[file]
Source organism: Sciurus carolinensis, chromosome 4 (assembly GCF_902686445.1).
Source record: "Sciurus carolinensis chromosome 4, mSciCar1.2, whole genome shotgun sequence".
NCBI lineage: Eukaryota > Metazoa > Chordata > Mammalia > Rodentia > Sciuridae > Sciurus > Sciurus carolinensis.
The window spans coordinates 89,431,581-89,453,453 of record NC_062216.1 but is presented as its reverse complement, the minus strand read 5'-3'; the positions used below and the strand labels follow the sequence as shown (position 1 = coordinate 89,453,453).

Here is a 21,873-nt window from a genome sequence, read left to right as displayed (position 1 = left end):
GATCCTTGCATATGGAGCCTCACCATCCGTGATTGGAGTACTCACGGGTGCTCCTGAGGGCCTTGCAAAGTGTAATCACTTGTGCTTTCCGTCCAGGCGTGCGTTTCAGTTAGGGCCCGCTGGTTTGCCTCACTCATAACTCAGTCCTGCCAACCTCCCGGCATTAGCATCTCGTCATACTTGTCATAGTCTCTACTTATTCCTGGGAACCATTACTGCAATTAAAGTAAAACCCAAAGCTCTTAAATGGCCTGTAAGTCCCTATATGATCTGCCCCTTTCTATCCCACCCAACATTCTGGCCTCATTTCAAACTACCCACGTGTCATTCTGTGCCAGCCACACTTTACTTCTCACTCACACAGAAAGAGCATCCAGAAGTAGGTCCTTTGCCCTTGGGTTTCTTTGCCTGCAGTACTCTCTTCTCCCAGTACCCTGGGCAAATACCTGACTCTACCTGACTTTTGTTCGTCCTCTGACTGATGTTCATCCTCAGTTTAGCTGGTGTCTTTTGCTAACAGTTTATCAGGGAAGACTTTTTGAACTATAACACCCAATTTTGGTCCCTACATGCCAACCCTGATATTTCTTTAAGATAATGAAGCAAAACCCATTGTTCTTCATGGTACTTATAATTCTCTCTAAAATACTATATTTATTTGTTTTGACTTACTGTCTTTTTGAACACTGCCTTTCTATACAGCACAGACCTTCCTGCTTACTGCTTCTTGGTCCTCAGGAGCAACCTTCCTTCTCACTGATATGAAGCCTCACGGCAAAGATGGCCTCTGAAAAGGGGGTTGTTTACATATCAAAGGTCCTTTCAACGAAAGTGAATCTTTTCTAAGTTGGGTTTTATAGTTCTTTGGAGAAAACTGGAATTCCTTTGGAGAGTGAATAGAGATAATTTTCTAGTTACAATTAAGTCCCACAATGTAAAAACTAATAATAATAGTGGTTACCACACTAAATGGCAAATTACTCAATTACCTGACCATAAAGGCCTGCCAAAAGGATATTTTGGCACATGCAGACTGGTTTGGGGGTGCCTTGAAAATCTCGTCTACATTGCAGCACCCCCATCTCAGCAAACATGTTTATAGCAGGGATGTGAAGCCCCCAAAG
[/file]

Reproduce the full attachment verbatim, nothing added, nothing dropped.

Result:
Source organism: Sciurus carolinensis, chromosome 4 (assembly GCF_902686445.1).
Source record: "Sciurus carolinensis chromosome 4, mSciCar1.2, whole genome shotgun sequence".
NCBI lineage: Eukaryota > Metazoa > Chordata > Mammalia > Rodentia > Sciuridae > Sciurus > Sciurus carolinensis.
The window spans coordinates 89,431,581-89,453,453 of record NC_062216.1 but is presented as its reverse complement, the minus strand read 5'-3'; the positions used below and the strand labels follow the sequence as shown (position 1 = coordinate 89,453,453).

Here is a 21,873-nt window from a genome sequence, read left to right as displayed (position 1 = left end):
GATCCTTGCATATGGAGCCTCACCATCCGTGATTGGAGTACTCACGGGTGCTCCTGAGGGCCTTGCAAAGTGTAATCACTTGTGCTTTCCGTCCAGGCGTGCGTTTCAGTTAGGGCCCGCTGGTTTGCCTCACTCATAACTCAGTCCTGCCAACCTCCCGGCATTAGCATCTCGTCATACTTGTCATAGTCTCTACTTATTCCTGGGAACCATTACTGCAATTAAAGTAAAACCCAAAGCTCTTAAATGGCCTGTAAGTCCCTATATGATCTGCCCCTTTCTATCCCACCCAACATTCTGGCCTCATTTCAAACTACCCACGTGTCATTCTGTGCCAGCCACACTTTACTTCTCACTCACACAGAAAGAGCATCCAGAAGTAGGTCCTTTGCCCTTGGGTTTCTTTGCCTGCAGTACTCTCTTCTCCCAGTACCCTGGGCAAATACCTGACTCTACCTGACTTTTGTTCGTCCTCTGACTGATGTTCATCCTCAGTTTAGCTGGTGTCTTTTGCTAACAGTTTATCAGGGAAGACTTTTTGAACTATAACACCCAATTTTGGTCCCTACATGCCAACCCTGATATTTCTTTAAGATAATGAAGCAAAACCCATTGTTCTTCATGGTACTTATAATTCTCTCTAAAATACTATATTTATTTGTTTTGACTTACTGTCTTTTTGAACACTGCCTTTCTATACAGCACAGACCTTCCTGCTTACTGCTTCTTGGTCCTCAGGAGCAACCTTCCTTCTCACTGATATGAAGCCTCACGGCAAAGATGGCCTCTGAAAAGGGGGTTGTTTACATATCAAAGGTCCTTTCAACGAAAGTGAATCTTTTCTAAGTTGGGTTTTATAGTTCTTTGGAGAAAACTGGAATTCCTTTGGAGAGTGAATAGAGATAATTTTCTAGTTACAATTAAGTCCCACAATGTAAAAACTAATAATAATAGTGGTTACCACACTAAATGGCAAATTACTCAATTACCTGACCATAAAGGCCTGCCAAAAGGATATTTTGGCACATGCAGACTGGTTTGGGGGTGCCTTGAAAATCTCGTCTACATTGCAGCACCCCCATCTCAGCAAACATGTTTATAGCAGGGATGTGAAGCCCCCAAAG